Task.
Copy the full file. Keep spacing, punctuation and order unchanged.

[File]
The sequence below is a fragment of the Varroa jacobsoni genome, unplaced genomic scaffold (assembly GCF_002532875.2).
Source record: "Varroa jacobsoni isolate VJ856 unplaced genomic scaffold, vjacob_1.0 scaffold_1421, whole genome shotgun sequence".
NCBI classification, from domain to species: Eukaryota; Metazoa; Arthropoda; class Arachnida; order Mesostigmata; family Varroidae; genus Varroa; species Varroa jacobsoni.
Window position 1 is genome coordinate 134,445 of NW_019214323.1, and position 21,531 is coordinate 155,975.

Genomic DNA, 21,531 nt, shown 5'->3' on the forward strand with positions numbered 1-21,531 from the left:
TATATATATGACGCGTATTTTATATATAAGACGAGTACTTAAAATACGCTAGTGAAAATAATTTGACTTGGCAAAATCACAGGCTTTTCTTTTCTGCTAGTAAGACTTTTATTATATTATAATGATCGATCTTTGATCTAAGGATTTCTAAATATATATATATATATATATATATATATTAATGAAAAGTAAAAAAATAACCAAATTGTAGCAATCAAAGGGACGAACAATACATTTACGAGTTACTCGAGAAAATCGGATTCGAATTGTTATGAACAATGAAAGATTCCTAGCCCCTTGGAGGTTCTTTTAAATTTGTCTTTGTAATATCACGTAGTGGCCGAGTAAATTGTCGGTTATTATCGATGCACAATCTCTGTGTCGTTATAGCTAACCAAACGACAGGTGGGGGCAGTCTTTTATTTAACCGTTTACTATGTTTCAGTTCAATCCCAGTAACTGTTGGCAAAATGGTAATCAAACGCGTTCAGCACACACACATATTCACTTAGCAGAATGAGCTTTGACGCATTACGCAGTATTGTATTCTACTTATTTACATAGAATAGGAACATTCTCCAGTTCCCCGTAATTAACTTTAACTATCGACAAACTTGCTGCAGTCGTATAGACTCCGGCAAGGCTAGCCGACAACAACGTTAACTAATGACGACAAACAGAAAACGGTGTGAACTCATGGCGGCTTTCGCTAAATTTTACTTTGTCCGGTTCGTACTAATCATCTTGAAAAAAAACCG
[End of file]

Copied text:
The sequence below is a fragment of the Varroa jacobsoni genome, unplaced genomic scaffold (assembly GCF_002532875.2).
Source record: "Varroa jacobsoni isolate VJ856 unplaced genomic scaffold, vjacob_1.0 scaffold_1421, whole genome shotgun sequence".
NCBI classification, from domain to species: Eukaryota; Metazoa; Arthropoda; class Arachnida; order Mesostigmata; family Varroidae; genus Varroa; species Varroa jacobsoni.
Window position 1 is genome coordinate 134,445 of NW_019214323.1, and position 21,531 is coordinate 155,975.

Genomic DNA, 21,531 nt, shown 5'->3' on the forward strand with positions numbered 1-21,531 from the left:
TATATATATGACGCGTATTTTATATATAAGACGAGTACTTAAAATACGCTAGTGAAAATAATTTGACTTGGCAAAATCACAGGCTTTTCTTTTCTGCTAGTAAGACTTTTATTATATTATAATGATCGATCTTTGATCTAAGGATTTCTAAATATATATATATATATATATATATATATTAATGAAAAGTAAAAAAATAACCAAATTGTAGCAATCAAAGGGACGAACAATACATTTACGAGTTACTCGAGAAAATCGGATTCGAATTGTTATGAACAATGAAAGATTCCTAGCCCCTTGGAGGTTCTTTTAAATTTGTCTTTGTAATATCACGTAGTGGCCGAGTAAATTGTCGGTTATTATCGATGCACAATCTCTGTGTCGTTATAGCTAACCAAACGACAGGTGGGGGCAGTCTTTTATTTAACCGTTTACTATGTTTCAGTTCAATCCCAGTAACTGTTGGCAAAATGGTAATCAAACGCGTTCAGCACACACACATATTCACTTAGCAGAATGAGCTTTGACGCATTACGCAGTATTGTATTCTACTTATTTACATAGAATAGGAACATTCTCCAGTTCCCCGTAATTAACTTTAACTATCGACAAACTTGCTGCAGTCGTATAGACTCCGGCAAGGCTAGCCGACAACAACGTTAACTAATGACGACAAACAGAAAACGGTGTGAACTCATGGCGGCTTTCGCTAAATTTTACTTTGTCCGGTTCGTACTAATCATCTTGAAAAAAAACCG